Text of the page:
by Elton Gomes
Fugitive economic offender, and a wanted man in India, Vijay Mallya on Monday told a special court that it is impossible that he has said to have “refused to return to India” as he is cooperating with the UK authorities over extradition proceedings, and he has submitted himself to that jurisdiction.
In his reply submitted through his lawyers to the special Prevention of Money Laundering Act (PMLA) court, Mallya said that his adherence to the UK law does not render him a “fugitive economic offender,” as reported by Live Mint.
What Mallya said
Through his counsel, Mallya was replying in the PMLA court of Judge M.S. Azmi to an Enforcement Directorate (ED) application that sought to declare him a fugitive under the Fugitive Economic Offenders Act.
In his reply, Mallya stated that “despite continuing efforts over the last two to three years, when efforts have been made to repay the public sector banks, instead of taking steps to facilitate the process of repayment to banks, the ED has, at every step, resisted this effort,” PTI reported.
Amit Desai, senior counsel for Mallya, argued that the court should first hear the intervention petition that has been filed by various stakeholders, including the State Bank of India (SBI), Standard Chartered Bank, United Spirits Ltd, and Mallya’s relatives.
How has the ED responded?
Hiten Venegaonkar, an advocate representing the Enforcement Directorate, argued that the intervention petition is only concerned with protecting properties. Venegaonkar said that if the court first hears the plea to declare Mallya a fugitive economic offender and if the investigation agencies successfully convince the court, hearing other cases will not be necessary at all.
Mallya claims to have met Jaitley before leaving India, but Jaitley denies
Mallya’s recent comments made headlines wherein he claimed to have had a “meeting” with Union finance minister Arun Jaitley before he could leave for India.
Mallya–who is wanted on charges of fraud and money laundering amounting to around Rs 9,000 crore–said he met Jaitley before leaving India.
“I left because I had a scheduled meeting in Geneva, I met the finance minister before I left, repeated my offer to settle with the banks… that’s the truth,” Mallya told reporters outside London’s Westminster Magistrates’ Court. Mallya also said that he had informed Jaitley that he would be leaving for London, NDTV reported.
Coming under heavy criticism from the opposition, Jaitley immediately denied Mallya’s statement. The finance minister wrote on his Facebook page, “My attention has been drawn to a statement made to the media by Vijay Mallya on having met me with an offer of settlement,” as per a PTI report.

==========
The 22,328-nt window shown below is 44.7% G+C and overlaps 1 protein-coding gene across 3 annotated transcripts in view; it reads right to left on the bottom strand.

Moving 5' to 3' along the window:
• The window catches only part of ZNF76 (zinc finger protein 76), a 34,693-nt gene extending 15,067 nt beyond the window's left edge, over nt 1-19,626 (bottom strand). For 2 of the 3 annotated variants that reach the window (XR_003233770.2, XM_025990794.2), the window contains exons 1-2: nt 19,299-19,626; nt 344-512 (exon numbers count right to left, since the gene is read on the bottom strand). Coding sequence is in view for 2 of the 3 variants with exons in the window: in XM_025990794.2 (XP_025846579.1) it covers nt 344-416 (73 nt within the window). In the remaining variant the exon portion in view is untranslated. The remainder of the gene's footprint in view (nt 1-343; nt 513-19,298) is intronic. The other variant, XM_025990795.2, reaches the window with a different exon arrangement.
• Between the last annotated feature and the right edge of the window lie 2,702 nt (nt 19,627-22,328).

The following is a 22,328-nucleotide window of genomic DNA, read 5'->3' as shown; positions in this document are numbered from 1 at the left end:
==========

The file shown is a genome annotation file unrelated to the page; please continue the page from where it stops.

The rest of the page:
Jaitley then described the complete turn of events in the post. He wrote, “The statement is factually false in as much as it does not reflect truth. Since 2014, I have never given him any appointment to meet me and the question of his having met me does not arise. However, since he was a member of Rajya Sabha and he occasionally attended the House, he misused that privilege on one occasion while I was walking out of the House to go to my room. He paced up to catch up with me and while walking uttered a sentence that, ‘I am making an offer of settlement’.
Having been fully briefed about his earlier ‘bluff offers’, without allowing him to proceed with the conversation, I curtly told him ‘there was no point talking to me and he must make offers to his bankers.’ I did not even receive the papers that he was holding in his hand.
Besides this one sentence exchange where he misused his privilege as a Rajya Sabha member, in order to further his commercial interest as a bank debtor, there is no question of my having ever given him an appointment to meet me,” according to PTI.
Mallya to be tried under fugitive economic offender bill
On August 27, a special court in Mumbai was to decide whether Mallya could be given the tag of “fugitive economic offender” under the new law passed by the parliament.
The ED filed its application against Mallya in June; thereafter, the agency soon filed its second charge sheet in the case against him. A special court in Mumbai had summoned him on August 27. If Mallya failed to appear before the court, he risked being declared a fugitive economic offender.
Why is bringing Mallya back so difficult?
Suchetana Ray, in her article for the Hindustan Times, suggests that bringing back the fugitive liquor baron could be an uphill task for India as the extradition treaty with Britain comes with several layers of safeguards for Mallya.
“It is difficult to persuade authorities in UK that committing a financial crime makes a person a fugitive. Also, their sensitivity towards any human rights violation makes extradition from England difficult for any country,” criminal lawyer Majeed Memon was quoted in Ray’s article. Experts say that the dual criminality clause is important in initiating extradition proceedings. This means that the accused has to be charged with an offence that the both the UK and India recognise as a crime.
However, the accused does have several grounds of defence, under Article 9 of the extradition treaty between the two nations. An extradition demand can be challenged citing possible persecution or the “trivial nature” of offence.
The ED’s money laundering case against Mallya is India’s best chance to get Mallya back. This is because money laundering is a criminal offence in both India and UK.
Elton Gomes is a staff writer at Qrius
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